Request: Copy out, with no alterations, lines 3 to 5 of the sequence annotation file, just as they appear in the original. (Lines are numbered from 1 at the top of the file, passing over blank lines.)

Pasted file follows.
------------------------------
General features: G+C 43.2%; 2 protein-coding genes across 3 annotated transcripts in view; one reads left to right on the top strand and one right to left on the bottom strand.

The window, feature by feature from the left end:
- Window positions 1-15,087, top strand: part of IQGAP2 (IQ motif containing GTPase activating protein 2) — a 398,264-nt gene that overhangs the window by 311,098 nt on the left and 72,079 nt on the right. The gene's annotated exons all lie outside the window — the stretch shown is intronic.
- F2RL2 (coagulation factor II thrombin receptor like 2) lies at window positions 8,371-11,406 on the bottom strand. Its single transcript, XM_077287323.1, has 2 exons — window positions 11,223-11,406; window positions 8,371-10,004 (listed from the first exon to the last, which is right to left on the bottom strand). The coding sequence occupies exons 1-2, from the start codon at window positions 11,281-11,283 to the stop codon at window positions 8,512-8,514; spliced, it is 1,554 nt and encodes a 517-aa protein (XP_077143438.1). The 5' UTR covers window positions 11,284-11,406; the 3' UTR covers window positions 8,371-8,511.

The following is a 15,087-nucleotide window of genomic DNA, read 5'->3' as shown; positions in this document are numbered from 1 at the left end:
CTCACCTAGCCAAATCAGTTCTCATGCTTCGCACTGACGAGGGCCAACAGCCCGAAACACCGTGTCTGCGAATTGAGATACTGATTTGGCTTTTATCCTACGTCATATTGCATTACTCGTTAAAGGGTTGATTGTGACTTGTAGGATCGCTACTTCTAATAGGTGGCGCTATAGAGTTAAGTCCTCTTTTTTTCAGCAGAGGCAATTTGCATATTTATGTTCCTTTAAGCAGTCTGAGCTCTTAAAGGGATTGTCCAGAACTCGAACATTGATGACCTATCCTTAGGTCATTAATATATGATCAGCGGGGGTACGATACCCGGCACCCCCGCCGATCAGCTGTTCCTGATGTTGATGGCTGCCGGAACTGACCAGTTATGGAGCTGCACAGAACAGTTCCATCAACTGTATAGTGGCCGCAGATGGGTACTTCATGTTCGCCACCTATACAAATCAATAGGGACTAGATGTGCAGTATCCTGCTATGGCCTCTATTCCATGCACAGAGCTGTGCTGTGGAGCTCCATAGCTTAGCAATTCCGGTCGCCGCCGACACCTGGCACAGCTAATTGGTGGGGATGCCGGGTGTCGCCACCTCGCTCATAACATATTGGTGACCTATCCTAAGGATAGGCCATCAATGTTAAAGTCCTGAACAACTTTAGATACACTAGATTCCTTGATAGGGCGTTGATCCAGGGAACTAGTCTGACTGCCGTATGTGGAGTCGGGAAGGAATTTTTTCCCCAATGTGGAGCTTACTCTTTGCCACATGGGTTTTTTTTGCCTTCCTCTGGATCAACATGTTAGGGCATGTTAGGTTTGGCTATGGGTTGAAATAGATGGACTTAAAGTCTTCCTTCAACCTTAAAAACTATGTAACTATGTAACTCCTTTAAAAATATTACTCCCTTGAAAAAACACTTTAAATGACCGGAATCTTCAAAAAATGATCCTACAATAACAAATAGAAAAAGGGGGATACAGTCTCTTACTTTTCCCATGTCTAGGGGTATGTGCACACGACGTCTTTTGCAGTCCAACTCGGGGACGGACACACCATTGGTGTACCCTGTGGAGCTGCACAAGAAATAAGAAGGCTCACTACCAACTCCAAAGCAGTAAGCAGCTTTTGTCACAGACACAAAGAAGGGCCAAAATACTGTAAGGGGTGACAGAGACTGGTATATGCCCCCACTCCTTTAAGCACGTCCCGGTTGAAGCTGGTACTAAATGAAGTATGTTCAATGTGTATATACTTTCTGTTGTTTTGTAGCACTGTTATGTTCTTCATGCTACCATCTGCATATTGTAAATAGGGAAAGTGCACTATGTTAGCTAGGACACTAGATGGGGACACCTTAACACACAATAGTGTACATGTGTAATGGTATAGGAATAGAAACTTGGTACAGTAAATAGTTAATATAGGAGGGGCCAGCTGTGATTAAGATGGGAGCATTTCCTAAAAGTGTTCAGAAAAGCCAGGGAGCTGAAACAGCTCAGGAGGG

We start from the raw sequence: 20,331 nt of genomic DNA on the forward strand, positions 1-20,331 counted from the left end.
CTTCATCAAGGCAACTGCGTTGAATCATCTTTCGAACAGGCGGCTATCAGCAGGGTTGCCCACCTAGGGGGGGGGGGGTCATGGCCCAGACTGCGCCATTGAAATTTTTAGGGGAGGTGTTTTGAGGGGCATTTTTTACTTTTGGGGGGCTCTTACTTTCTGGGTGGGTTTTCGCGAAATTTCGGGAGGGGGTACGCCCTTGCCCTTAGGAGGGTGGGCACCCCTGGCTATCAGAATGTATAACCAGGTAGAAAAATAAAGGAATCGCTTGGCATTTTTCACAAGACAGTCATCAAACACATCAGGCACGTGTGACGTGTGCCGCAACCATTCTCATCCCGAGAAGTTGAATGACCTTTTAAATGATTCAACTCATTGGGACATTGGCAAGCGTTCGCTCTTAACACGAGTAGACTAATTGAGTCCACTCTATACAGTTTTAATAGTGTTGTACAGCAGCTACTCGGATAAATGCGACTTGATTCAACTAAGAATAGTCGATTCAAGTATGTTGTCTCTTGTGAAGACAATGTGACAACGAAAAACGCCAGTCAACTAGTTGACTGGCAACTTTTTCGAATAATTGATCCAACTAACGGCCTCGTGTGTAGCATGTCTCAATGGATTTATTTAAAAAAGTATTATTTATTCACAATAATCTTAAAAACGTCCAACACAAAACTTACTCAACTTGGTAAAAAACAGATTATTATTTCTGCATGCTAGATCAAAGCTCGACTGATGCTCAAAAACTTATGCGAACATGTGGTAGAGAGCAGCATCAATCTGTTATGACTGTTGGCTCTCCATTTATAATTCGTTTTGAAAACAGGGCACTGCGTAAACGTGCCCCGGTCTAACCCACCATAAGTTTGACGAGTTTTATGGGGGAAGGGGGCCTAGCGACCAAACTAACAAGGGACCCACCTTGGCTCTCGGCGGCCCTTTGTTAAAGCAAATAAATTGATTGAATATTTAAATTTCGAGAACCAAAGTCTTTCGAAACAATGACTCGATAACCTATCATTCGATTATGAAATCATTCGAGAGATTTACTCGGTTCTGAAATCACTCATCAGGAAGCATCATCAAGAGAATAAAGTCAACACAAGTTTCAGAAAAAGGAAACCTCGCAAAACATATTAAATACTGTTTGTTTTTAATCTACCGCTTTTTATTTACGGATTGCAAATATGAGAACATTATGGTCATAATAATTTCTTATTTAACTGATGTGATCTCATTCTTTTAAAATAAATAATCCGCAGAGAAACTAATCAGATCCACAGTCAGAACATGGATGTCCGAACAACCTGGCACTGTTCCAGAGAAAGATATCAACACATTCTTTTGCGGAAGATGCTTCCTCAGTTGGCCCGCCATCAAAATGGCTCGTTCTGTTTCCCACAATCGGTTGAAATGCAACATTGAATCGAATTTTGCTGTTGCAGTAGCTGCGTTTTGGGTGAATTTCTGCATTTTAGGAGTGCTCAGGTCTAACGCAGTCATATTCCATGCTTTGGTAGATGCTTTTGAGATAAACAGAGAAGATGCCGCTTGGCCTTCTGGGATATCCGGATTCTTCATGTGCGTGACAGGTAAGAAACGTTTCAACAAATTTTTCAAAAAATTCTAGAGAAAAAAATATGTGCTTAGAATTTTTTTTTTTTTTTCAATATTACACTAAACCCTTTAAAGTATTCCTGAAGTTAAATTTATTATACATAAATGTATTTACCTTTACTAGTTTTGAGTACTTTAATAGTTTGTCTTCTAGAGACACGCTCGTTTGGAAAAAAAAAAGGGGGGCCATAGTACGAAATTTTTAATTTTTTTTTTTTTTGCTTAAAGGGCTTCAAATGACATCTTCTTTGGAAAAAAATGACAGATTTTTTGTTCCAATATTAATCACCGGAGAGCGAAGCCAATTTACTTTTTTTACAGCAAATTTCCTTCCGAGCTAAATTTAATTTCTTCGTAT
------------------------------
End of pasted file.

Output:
- Window positions 1-15,087, top strand: part of IQGAP2 (IQ motif containing GTPase activating protein 2) — a 398,264-nt gene that overhangs the window by 311,098 nt on the left and 72,079 nt on the right. The gene's annotated exons all lie outside the window — the stretch shown is intronic.
- F2RL2 (coagulation factor II thrombin receptor like 2) lies at window positions 8,371-11,406 on the bottom strand. Its single transcript, XM_077287323.1, has 2 exons — window positions 11,223-11,406; window positions 8,371-10,004 (listed from the first exon to the last, which is right to left on the bottom strand). The coding sequence occupies exons 1-2, from the start codon at window positions 11,281-11,283 to the stop codon at window positions 8,512-8,514; spliced, it is 1,554 nt and encodes a 517-aa protein (XP_077143438.1). The 5' UTR covers window positions 11,284-11,406; the 3' UTR covers window positions 8,371-8,511.

The following is a 15,087-nucleotide window of genomic DNA, read 5'->3' as shown; positions in this document are numbered from 1 at the left end: